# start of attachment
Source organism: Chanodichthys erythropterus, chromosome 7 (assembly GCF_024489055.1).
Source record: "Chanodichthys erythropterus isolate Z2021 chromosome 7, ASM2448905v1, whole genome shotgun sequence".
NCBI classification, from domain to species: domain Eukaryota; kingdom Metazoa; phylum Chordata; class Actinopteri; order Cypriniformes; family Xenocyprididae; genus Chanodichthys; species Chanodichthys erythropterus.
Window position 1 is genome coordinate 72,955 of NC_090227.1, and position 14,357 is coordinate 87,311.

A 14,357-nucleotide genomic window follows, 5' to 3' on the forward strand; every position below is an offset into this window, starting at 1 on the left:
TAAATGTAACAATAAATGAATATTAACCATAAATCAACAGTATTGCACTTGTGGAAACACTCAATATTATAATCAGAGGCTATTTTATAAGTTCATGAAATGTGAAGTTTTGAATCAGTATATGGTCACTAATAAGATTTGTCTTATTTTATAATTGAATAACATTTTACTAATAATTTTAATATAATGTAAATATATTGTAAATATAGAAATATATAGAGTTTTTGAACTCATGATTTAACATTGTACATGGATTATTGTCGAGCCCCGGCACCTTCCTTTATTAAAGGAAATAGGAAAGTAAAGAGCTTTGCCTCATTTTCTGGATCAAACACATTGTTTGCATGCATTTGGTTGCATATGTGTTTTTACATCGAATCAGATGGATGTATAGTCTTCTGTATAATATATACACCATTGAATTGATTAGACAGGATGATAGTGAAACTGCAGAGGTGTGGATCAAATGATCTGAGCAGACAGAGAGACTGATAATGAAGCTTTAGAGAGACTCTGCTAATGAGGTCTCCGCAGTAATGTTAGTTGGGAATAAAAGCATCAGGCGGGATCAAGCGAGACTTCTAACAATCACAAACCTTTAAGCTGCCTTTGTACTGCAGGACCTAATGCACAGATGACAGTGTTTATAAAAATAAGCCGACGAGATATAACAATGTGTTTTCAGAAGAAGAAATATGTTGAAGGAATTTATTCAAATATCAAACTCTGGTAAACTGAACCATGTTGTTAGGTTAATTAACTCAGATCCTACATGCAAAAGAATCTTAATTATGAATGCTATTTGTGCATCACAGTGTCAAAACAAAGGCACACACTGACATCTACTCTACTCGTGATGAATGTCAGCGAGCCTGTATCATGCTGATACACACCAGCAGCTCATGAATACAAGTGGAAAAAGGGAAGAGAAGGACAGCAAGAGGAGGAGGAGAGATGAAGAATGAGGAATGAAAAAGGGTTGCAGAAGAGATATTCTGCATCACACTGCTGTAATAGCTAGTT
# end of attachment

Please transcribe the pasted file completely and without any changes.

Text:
Source organism: Chanodichthys erythropterus, chromosome 7 (assembly GCF_024489055.1).
Source record: "Chanodichthys erythropterus isolate Z2021 chromosome 7, ASM2448905v1, whole genome shotgun sequence".
NCBI classification, from domain to species: domain Eukaryota; kingdom Metazoa; phylum Chordata; class Actinopteri; order Cypriniformes; family Xenocyprididae; genus Chanodichthys; species Chanodichthys erythropterus.
Window position 1 is genome coordinate 72,955 of NC_090227.1, and position 14,357 is coordinate 87,311.

A 14,357-nucleotide genomic window follows, 5' to 3' on the forward strand; every position below is an offset into this window, starting at 1 on the left:
TAAATGTAACAATAAATGAATATTAACCATAAATCAACAGTATTGCACTTGTGGAAACACTCAATATTATAATCAGAGGCTATTTTATAAGTTCATGAAATGTGAAGTTTTGAATCAGTATATGGTCACTAATAAGATTTGTCTTATTTTATAATTGAATAACATTTTACTAATAATTTTAATATAATGTAAATATATTGTAAATATAGAAATATATAGAGTTTTTGAACTCATGATTTAACATTGTACATGGATTATTGTCGAGCCCCGGCACCTTCCTTTATTAAAGGAAATAGGAAAGTAAAGAGCTTTGCCTCATTTTCTGGATCAAACACATTGTTTGCATGCATTTGGTTGCATATGTGTTTTTACATCGAATCAGATGGATGTATAGTCTTCTGTATAATATATACACCATTGAATTGATTAGACAGGATGATAGTGAAACTGCAGAGGTGTGGATCAAATGATCTGAGCAGACAGAGAGACTGATAATGAAGCTTTAGAGAGACTCTGCTAATGAGGTCTCCGCAGTAATGTTAGTTGGGAATAAAAGCATCAGGCGGGATCAAGCGAGACTTCTAACAATCACAAACCTTTAAGCTGCCTTTGTACTGCAGGACCTAATGCACAGATGACAGTGTTTATAAAAATAAGCCGACGAGATATAACAATGTGTTTTCAGAAGAAGAAATATGTTGAAGGAATTTATTCAAATATCAAACTCTGGTAAACTGAACCATGTTGTTAGGTTAATTAACTCAGATCCTACATGCAAAAGAATCTTAATTATGAATGCTATTTGTGCATCACAGTGTCAAAACAAAGGCACACACTGACATCTACTCTACTCGTGATGAATGTCAGCGAGCCTGTATCATGCTGATACACACCAGCAGCTCATGAATACAAGTGGAAAAAGGGAAGAGAAGGACAGCAAGAGGAGGAGGAGAGATGAAGAATGAGGAATGAAAAAGGGTTGCAGAAGAGATATTCTGCATCACACTGCTGTAATAGCTAGTT